Bacterial slime in the condensate tray is a leading cause of blown fan motors and refrigerator leaks. Advanced Engineering technical director Colin Pratt explains why it keeps coming back.
Every refrigeration engineer seems to have their own way of removing the thick slime that tends to build up in a retail chiller cabinet’s condensate tray. Pressure washing, steam cleaning, wet & dry vacuums – we’ve even seen footage of contractors competing to suck up the biggest “jelly snake”.
But all these methods have something in common: more often than not, when you make your next scheduled service visit, the slime will be back.
And that’s more than just a messy nuisance. When the build-up inevitably blocks the condensate drain line, the water level will start to rise.
The least you can expect is a leak, spilling out onto the shop floor as the tray starts to overflow – and if the water reaches the fans? There’s a reason UK retailers buy literally hundreds of thousands of replacement refrigerator fan motors every year. If the fan fails, the coil itself can become encased in a block of ice: hardly ideal for heat exchange.
Food safety risks
It’s not ideal for food safety – and that’s before considering the microbes in the condensate tray. We sent samples from a typical UK supermarket for independent laboratory analysis, and they found up to 11 million bacteria living in a single millilitre of condensate slime.
Worryingly, these included biocide-resistant bugs like Staphylococcus, as well as organisms that can cause pneumonia, fever and bloody diarrhoea. All just centimetres away from the food, in a direct flow of air into the cabinet and out into the store.
Cleaning essential, but insufficient
The microbes themselves multiply quickly, because a chiller condensate tray is a perfect environment: moist, and with a constant supply of food particles. As they grow, they excrete an exopolysaccharide layer – the slime we all know.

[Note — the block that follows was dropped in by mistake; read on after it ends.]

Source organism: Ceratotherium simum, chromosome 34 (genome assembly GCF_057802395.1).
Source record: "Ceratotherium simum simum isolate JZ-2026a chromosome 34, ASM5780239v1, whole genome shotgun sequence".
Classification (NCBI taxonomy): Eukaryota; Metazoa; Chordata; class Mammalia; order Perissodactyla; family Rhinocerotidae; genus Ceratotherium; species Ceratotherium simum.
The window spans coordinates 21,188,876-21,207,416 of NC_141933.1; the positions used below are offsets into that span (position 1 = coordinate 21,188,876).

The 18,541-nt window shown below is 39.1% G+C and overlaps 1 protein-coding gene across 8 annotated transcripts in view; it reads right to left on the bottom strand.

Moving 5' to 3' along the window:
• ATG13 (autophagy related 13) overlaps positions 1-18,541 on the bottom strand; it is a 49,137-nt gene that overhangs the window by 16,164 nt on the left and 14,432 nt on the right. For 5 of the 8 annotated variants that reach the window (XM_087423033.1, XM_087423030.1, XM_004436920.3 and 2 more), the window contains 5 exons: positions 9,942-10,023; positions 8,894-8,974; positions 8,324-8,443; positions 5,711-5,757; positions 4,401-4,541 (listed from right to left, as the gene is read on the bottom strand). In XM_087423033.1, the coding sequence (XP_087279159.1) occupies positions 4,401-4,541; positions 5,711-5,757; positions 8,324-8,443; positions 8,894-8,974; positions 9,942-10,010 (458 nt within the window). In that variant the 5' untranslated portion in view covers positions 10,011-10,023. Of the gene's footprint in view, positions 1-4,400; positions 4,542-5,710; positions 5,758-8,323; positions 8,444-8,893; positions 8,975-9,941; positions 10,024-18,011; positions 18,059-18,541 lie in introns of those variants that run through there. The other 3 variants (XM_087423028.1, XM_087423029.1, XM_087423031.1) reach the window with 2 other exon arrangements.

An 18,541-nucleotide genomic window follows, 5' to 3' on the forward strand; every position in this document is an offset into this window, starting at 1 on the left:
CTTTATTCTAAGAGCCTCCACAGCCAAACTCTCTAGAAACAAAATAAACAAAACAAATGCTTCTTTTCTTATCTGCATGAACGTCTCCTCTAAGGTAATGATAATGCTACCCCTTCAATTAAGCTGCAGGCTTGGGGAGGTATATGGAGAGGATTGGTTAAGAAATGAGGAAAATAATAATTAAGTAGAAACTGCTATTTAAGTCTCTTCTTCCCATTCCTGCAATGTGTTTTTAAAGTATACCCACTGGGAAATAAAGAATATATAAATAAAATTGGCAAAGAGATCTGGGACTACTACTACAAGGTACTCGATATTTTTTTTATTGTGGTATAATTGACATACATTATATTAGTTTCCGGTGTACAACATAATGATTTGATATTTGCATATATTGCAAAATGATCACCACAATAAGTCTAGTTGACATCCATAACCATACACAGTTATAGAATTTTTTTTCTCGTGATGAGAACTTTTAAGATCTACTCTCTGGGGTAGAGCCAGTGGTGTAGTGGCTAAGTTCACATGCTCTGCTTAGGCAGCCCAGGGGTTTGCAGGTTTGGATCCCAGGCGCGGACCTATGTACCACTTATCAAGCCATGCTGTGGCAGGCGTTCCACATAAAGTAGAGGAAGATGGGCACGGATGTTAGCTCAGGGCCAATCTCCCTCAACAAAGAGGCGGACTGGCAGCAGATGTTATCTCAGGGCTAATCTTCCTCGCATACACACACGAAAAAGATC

The exopolysaccharide forms a protective biofilm: a miniature ecosystem where various kinds of microscopic organism can flourish, shielded from biocides and most cleaning agents. Inside the biofilm, germs are 500% more resistant to antibacterial treatments.
Importantly, the polysaccharide is not soluble in water. So even when a cabinet is cleaned thoroughly, small traces remain and begin to grow back immediately. Microbe numbers increase exponentially, so bacterial slime can re-block the condensate tray just weeks after a visit.
Step by step
Crucially, if you’re cleaning a refrigerator for food, all the products you use to complete the process should be NSF-approved for use in food handling areas.
At Advanced, here’s what we recommend:
2. Kill all the microbes
Because some of the bacteria found in chiller cabinets are naturally resistant, it’s important to use a cleaner with a cocktail of biocides and surfactants – effective on bacteria, algae and mould. Our CoolSafe cleaner fits the bill – and comes in concentrate or a ready-to-use sprayer.
3. Protect the tray from re-growth
Treating the condensate as it flows through the tray and into the drain, using a slow-release agent to stop microbes growing back. Our new, pink Jally Strips include the blend of surfactants and biocides needed to kill all the relevant organisms.
Amplify the effects of cleaning
One supermarket told us that adding this essential, final stage has directly contributed to a 3,500 year-on-year reduction in refrigerator condensate leaks. That’s almost ten leaks fewer, every day. It means fewer callouts and a better in-store environment, as well as knock-on savings like a 25% reduction in their expenditure on absorbent floor socks. Happier customers, lower maintenance costs.
Until now, many engineers had considered it inevitable that they’d find slime under a chiller cabinet’s base plate. But with the right process, it can now be as clean as you left it a year ago.
*Where does the name 'Jally Strips' come from?
You might wonder why Advanced Engineering called their condensate tray microbial control product 'Jally Strips'.
The company works closely with the University of Surrey through a 'Knowledge Transfer Partnership (KTP)' which helps to research, develop and commercialise new products and solutions. The KTP has been in place for three years during which time Advanced Engineering and the university have been formulating advanced new cleaners and launching unique products.
Advanced Engineering was so pleased with the product’s results, they pledged to name the strips after the chemist who invented them, namely Dr. Kajally Jobe, or Jally, for short. Jally is a chemistry research associate at the university.